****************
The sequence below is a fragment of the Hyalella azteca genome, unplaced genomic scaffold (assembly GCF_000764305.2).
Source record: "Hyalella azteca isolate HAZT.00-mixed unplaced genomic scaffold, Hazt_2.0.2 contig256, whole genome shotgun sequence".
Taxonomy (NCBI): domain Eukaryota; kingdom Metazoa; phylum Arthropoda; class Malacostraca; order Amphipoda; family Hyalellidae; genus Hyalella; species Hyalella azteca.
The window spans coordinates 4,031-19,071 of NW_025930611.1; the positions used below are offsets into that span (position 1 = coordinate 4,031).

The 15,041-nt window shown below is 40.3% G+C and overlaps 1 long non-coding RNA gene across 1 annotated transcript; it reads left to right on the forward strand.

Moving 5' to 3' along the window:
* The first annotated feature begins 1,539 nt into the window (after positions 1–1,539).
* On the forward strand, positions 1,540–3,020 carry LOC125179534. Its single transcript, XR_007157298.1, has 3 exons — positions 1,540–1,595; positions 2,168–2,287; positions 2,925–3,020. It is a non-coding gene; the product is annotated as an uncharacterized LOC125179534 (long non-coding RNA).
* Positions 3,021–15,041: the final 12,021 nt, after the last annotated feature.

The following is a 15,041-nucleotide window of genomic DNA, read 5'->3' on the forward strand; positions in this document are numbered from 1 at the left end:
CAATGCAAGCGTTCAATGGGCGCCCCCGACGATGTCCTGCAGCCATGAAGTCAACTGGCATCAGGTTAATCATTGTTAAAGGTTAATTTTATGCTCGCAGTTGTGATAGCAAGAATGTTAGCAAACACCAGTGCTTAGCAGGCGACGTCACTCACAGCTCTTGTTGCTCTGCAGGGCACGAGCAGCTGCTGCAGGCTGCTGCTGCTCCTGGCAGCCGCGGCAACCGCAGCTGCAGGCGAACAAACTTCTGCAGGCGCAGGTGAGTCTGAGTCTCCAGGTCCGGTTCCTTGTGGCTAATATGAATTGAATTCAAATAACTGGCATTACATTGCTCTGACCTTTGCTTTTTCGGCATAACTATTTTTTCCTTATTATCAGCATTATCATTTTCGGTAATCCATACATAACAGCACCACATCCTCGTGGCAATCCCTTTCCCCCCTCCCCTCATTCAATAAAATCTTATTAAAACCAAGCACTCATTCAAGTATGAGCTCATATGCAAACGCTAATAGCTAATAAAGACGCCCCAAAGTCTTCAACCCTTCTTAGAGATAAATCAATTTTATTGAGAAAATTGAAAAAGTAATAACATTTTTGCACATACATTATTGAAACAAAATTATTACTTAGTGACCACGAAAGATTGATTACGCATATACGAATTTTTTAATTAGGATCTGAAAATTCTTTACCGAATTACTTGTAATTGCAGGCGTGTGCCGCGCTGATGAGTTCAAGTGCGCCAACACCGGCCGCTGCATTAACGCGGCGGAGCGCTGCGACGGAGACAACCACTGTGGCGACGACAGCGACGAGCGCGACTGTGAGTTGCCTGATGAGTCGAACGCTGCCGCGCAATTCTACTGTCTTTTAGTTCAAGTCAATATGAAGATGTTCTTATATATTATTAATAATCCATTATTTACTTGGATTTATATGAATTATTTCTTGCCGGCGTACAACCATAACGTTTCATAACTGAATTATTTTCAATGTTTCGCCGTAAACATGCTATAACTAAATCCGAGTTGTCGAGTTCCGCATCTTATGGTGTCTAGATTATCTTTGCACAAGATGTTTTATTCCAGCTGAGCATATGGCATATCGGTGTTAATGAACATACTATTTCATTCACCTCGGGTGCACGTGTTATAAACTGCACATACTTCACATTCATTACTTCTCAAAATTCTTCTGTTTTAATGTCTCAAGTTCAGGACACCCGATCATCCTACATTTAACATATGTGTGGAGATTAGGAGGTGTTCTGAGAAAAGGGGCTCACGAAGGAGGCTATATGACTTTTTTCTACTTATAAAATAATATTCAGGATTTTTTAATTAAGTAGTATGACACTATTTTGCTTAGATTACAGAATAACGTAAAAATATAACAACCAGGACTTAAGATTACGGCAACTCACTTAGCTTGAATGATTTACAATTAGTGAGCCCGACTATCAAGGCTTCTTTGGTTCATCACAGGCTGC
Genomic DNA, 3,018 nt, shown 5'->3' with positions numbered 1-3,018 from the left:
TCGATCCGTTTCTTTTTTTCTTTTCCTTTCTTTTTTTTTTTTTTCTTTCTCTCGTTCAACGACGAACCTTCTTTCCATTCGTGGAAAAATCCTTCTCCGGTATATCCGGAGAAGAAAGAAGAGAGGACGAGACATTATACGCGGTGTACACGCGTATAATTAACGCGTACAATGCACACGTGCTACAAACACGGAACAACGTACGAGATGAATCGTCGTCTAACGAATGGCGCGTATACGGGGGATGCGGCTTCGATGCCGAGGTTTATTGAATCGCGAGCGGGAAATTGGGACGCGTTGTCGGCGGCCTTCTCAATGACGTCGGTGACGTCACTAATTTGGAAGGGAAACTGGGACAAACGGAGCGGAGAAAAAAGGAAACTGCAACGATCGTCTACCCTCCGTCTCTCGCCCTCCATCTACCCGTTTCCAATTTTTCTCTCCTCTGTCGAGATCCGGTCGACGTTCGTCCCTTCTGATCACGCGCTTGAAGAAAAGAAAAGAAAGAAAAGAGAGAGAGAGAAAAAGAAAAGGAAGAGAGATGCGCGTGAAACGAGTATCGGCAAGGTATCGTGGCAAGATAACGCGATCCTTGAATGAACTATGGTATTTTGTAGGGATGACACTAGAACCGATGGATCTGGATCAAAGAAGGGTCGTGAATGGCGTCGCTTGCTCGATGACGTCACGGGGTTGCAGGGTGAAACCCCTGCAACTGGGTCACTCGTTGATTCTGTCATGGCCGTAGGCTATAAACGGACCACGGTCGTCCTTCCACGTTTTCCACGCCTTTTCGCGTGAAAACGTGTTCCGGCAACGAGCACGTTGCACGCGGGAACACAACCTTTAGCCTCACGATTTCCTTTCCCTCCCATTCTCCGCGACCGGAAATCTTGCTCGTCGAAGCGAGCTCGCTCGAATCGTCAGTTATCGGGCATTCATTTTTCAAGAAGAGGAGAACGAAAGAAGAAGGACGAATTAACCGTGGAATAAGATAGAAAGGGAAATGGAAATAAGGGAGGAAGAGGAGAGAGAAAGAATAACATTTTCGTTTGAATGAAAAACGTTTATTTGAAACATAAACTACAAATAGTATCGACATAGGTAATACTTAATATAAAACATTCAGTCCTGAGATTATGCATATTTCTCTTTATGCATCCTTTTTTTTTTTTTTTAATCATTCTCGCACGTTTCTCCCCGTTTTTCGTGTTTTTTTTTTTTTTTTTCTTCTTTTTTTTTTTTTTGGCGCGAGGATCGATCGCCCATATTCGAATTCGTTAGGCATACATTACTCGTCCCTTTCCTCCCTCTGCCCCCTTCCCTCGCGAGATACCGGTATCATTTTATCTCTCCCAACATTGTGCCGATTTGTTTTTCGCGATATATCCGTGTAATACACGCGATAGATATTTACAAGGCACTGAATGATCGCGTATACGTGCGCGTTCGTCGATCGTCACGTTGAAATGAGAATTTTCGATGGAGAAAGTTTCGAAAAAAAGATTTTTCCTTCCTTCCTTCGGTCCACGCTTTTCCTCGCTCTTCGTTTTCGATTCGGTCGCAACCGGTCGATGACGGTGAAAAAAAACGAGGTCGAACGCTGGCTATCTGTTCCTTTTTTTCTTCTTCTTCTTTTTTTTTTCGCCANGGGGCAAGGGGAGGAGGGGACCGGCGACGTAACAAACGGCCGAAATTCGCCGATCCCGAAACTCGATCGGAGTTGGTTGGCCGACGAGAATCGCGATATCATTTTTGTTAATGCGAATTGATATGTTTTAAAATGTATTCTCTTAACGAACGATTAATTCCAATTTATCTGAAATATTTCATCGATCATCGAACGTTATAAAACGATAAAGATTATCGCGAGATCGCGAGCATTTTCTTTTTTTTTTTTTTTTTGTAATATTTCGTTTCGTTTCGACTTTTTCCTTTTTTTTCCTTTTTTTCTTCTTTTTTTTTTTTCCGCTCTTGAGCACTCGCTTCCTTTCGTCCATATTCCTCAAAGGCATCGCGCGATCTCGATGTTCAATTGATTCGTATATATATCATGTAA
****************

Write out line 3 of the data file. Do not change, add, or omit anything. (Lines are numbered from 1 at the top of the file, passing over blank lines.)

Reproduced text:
Taxonomy (NCBI): domain Eukaryota; kingdom Metazoa; phylum Arthropoda; class Malacostraca; order Amphipoda; family Hyalellidae; genus Hyalella; species Hyalella azteca.